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Home Crime 'Registered as deceased in many government databases': A man who pretended to be dead in order to avoid paying child support could be imprisoned for several years

'Registered as deceased in many government databases': A man who pretended to be dead in order to avoid paying child support could be imprisoned for several years

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Jesse Kipf admitted in federal court to stealing peoples’ identities in order to create a fake death certificate so he would be officially listed as a dead man.

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Jesse Kipf (via Grayson County (Ky.) Detention Center)

Jesse Kipf (via Grayson County (Ky.) Detention Center)

A Kentucky A man who pretended to be dead to evade paying child support may face a lengthy jail term.

Jesse Kipf, 38, admitted in federal court that he used stolen identities to produce a false death certificate, which led to him being officially documented as deceased. According to the plea agreement, Kipf accessed the Hawaii Death Registry System by posing as a physician in a different state.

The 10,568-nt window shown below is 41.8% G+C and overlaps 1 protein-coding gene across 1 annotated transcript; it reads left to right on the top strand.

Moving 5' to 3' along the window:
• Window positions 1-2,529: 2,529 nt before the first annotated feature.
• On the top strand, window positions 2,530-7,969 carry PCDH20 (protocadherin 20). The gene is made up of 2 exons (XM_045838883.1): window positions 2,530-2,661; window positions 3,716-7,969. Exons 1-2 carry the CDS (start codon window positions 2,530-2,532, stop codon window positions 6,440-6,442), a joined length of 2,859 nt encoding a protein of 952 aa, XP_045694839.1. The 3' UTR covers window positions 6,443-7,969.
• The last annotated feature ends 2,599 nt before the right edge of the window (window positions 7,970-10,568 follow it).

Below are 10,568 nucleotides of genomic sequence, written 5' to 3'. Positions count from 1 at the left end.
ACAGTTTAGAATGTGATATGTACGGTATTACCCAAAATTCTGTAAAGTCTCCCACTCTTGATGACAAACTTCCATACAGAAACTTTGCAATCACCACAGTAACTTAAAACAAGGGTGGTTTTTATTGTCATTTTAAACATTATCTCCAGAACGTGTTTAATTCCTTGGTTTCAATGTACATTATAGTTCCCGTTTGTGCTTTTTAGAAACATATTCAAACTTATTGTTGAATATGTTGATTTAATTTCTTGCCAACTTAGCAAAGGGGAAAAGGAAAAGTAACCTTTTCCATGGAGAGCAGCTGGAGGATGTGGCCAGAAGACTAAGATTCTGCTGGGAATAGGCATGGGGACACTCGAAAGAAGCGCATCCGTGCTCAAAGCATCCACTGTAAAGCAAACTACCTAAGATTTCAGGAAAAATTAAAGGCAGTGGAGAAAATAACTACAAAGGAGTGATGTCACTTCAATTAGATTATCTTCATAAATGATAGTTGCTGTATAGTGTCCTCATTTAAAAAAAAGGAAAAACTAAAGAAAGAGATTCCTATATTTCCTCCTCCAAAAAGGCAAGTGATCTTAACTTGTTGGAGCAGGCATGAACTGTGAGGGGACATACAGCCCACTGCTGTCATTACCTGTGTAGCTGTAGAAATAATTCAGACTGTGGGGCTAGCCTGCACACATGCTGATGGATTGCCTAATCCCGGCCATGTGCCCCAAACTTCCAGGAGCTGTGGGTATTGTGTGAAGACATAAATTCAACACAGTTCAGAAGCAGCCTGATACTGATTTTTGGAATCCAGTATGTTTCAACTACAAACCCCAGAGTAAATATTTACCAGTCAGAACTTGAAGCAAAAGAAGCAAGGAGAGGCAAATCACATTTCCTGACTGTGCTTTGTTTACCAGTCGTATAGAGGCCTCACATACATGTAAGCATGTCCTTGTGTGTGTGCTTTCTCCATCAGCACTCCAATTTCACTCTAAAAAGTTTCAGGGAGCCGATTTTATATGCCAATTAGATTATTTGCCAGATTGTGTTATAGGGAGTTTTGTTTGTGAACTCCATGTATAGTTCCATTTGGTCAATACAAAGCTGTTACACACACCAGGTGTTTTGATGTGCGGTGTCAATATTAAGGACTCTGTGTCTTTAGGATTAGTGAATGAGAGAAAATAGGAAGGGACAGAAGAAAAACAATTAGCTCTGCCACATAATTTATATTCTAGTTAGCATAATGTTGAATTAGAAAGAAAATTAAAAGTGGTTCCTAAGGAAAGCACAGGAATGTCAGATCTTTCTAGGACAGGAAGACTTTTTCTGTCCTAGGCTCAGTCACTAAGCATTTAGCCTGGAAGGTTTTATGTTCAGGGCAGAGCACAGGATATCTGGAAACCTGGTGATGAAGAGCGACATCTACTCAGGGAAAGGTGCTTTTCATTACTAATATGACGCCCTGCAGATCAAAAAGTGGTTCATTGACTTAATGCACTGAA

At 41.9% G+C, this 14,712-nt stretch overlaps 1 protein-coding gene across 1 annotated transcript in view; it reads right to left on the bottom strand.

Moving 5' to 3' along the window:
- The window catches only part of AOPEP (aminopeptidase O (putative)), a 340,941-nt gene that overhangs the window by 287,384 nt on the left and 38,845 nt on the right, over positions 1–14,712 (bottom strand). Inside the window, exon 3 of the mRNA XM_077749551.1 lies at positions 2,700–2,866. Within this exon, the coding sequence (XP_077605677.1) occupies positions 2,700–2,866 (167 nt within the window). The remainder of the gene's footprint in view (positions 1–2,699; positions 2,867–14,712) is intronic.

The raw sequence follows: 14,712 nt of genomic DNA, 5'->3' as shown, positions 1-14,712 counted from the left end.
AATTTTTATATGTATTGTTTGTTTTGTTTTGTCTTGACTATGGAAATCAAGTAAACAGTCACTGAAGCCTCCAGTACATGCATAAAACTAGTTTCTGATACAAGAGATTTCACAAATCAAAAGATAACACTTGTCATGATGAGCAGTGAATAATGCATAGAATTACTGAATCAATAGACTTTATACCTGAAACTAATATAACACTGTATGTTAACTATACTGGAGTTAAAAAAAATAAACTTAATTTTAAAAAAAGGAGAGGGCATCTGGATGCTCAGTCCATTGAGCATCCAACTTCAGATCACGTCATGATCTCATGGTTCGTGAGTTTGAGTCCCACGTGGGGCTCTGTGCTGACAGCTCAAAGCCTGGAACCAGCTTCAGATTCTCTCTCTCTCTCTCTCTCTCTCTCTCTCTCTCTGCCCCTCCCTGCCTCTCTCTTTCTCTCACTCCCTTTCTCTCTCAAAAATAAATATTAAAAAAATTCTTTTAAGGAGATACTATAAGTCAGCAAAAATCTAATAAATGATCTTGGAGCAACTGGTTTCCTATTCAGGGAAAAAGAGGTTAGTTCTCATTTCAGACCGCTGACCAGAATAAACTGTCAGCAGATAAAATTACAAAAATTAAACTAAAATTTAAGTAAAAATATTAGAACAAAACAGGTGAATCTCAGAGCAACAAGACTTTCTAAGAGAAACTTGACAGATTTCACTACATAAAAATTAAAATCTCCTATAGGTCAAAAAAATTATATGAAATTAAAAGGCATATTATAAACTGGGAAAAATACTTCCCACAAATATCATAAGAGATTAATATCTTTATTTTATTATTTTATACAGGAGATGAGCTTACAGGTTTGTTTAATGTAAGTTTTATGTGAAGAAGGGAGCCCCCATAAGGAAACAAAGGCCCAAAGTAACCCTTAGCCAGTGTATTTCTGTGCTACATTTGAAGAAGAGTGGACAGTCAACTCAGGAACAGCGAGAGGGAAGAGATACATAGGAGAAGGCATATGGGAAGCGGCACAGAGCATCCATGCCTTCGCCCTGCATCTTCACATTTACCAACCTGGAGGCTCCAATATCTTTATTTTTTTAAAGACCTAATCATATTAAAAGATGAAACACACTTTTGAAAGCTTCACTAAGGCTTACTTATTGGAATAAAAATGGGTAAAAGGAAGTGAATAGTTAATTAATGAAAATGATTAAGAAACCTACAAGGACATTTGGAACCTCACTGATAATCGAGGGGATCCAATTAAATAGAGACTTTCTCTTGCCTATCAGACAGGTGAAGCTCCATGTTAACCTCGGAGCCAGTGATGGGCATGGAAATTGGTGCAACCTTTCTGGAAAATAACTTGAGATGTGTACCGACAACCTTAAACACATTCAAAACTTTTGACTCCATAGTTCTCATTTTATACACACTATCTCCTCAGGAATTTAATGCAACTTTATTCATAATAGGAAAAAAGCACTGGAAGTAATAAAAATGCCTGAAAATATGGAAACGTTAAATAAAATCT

“He completed a State of Hawaii Death Certificate Worksheet, and then, on January 21, 2023, the Defendant assigned himself as the medical certifier for the case and certified that case,” the plea agreement says. “He applied a digital signature for [the physician], providing his name, title, and license number. This resulted in the Defendant being registered as deceased in many government databases.”

Kipf “also infiltrated other states’ death registry systems” using credentials stolen from other people.

“The Defendant faked his own death, in part, in order to avoid his outstanding child support obligations to his ex-wife,” the plea agreement says.

He also admitted using stolen credentials to infiltrate private business, government, and corporate networks and trying to sell access to those networks to potential online buyers.

“In doing so, the Defendant caused damage to multiple computer networks and stole the identities of numerous individuals,” says the plea agreement.

The estimated cost of damages was more than $195,000, according to the filing.

Kipf has pleaded guilty to one count of aggravated identity theft, which carries a potential five year maximum sentence, and one count of computer fraud, which has a minimum two year sentence. Both charges also carry a fine of up to $250,000.

He is scheduled to be sentenced in federal court in Frankfort, Kentucky, on April 12.

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